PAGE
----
A parenting mistake is that parents often forbid their children from doing this, not trying that, but not explaining why this is the case. Methamphetamine and other drugs are examples. When your kids get older and think more logically, instead of banning/scolding them, provide them with on-time, useful information and clear evidence explaining why parents do so.

The article below will update you on what is methamphetamine, how serious effects of methamphetamine on your child’s body to promptly educate and proactively prevent them from harming their child’s healthy development.

What is Methamphetamine?

Methamphetamine is a powerful, highly addictive stimulant that affects the central nervous system. It is also known as meth, blue, ice, and crystal. Methamphetamine comes in an odorless, white, crystalline powder with a bitter taste, easily dissolved in water or alcohol.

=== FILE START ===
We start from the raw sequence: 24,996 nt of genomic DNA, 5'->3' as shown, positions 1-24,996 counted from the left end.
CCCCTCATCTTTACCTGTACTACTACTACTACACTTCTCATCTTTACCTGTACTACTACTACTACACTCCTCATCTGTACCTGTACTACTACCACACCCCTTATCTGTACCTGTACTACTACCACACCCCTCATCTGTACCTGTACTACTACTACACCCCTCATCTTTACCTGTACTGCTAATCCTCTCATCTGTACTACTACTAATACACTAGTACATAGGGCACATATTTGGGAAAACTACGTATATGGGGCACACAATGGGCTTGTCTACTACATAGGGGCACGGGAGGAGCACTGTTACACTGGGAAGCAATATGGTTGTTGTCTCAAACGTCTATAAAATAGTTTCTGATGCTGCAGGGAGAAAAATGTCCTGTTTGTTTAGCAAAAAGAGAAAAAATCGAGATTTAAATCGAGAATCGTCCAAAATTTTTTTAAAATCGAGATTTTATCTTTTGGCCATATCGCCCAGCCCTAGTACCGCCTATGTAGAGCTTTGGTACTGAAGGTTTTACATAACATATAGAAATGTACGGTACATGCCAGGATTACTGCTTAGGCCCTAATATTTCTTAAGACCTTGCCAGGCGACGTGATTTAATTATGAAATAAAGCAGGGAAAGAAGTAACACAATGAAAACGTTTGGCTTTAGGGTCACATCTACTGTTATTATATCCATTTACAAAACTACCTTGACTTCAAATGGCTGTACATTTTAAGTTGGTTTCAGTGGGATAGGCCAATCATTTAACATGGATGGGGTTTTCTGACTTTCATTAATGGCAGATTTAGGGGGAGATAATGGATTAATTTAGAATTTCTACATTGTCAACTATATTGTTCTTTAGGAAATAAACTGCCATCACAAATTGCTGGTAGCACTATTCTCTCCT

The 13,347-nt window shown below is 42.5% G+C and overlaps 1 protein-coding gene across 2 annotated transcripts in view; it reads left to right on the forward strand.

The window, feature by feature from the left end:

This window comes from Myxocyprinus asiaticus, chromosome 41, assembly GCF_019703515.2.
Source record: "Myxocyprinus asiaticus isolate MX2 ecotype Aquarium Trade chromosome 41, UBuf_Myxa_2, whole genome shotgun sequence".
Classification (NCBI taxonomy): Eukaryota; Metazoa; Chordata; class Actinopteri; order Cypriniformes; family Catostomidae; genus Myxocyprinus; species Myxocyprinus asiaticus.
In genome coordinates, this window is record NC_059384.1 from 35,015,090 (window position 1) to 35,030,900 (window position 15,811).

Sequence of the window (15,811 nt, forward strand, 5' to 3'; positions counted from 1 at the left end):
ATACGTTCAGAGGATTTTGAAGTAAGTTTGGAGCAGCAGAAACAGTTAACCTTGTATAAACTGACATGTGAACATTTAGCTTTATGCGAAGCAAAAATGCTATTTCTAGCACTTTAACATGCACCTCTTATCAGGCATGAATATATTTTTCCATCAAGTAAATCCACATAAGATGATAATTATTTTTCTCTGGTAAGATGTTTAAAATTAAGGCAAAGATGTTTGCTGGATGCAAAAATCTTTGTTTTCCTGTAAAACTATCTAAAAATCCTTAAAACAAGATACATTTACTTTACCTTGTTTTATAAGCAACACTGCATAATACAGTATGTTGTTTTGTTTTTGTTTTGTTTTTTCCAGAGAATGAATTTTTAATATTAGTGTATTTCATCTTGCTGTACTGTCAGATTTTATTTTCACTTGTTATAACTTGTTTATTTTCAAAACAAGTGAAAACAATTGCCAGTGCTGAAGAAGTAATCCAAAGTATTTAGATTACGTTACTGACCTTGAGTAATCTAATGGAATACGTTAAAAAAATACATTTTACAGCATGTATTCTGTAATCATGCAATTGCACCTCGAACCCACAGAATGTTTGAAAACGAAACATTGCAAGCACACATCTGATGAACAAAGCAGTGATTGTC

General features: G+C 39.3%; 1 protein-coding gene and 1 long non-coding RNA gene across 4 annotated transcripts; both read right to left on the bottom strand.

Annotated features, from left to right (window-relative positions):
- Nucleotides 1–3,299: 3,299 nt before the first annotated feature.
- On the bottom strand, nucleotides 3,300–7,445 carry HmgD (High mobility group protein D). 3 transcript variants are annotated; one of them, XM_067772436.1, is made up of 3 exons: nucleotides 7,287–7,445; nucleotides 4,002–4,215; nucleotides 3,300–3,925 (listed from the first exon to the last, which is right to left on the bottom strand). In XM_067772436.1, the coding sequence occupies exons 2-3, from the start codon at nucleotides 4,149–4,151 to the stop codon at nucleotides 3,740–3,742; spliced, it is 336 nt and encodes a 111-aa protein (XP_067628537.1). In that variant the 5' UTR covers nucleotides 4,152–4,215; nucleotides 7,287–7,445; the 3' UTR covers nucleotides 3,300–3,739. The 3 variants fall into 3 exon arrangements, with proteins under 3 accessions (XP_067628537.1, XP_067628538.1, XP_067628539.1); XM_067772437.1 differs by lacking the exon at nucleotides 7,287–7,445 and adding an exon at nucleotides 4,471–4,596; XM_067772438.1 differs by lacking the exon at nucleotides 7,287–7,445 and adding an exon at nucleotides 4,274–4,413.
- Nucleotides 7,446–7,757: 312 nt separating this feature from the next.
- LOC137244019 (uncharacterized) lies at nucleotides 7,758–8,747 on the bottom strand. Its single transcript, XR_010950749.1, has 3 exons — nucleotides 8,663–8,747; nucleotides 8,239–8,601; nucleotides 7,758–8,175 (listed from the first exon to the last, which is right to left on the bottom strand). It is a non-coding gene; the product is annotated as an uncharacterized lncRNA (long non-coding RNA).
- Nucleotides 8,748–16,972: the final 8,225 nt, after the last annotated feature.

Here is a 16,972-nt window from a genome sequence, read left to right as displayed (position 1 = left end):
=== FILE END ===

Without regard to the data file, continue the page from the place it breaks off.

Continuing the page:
When using this drug, the body will appear a new equilibrium under the action of the drug, which will make your child feel comfortable in a short time.

It destroys the normal transmission of the neurotransmitters and continuously releases dopamine (pleasure) and norepinephrine (pain suppressant) when discontinuation of the drug also has the corresponding anti-withdrawal.

Methamphetamine causes your child to increase activity and talk a lot, reduce appetite, and feel happy or excited. However, compared with amphetamine, with the same dosage, the amount of drug entering the brain is much greater, making it a more powerful stimulant. It also has a longer and more harmful effect on the central nervous system.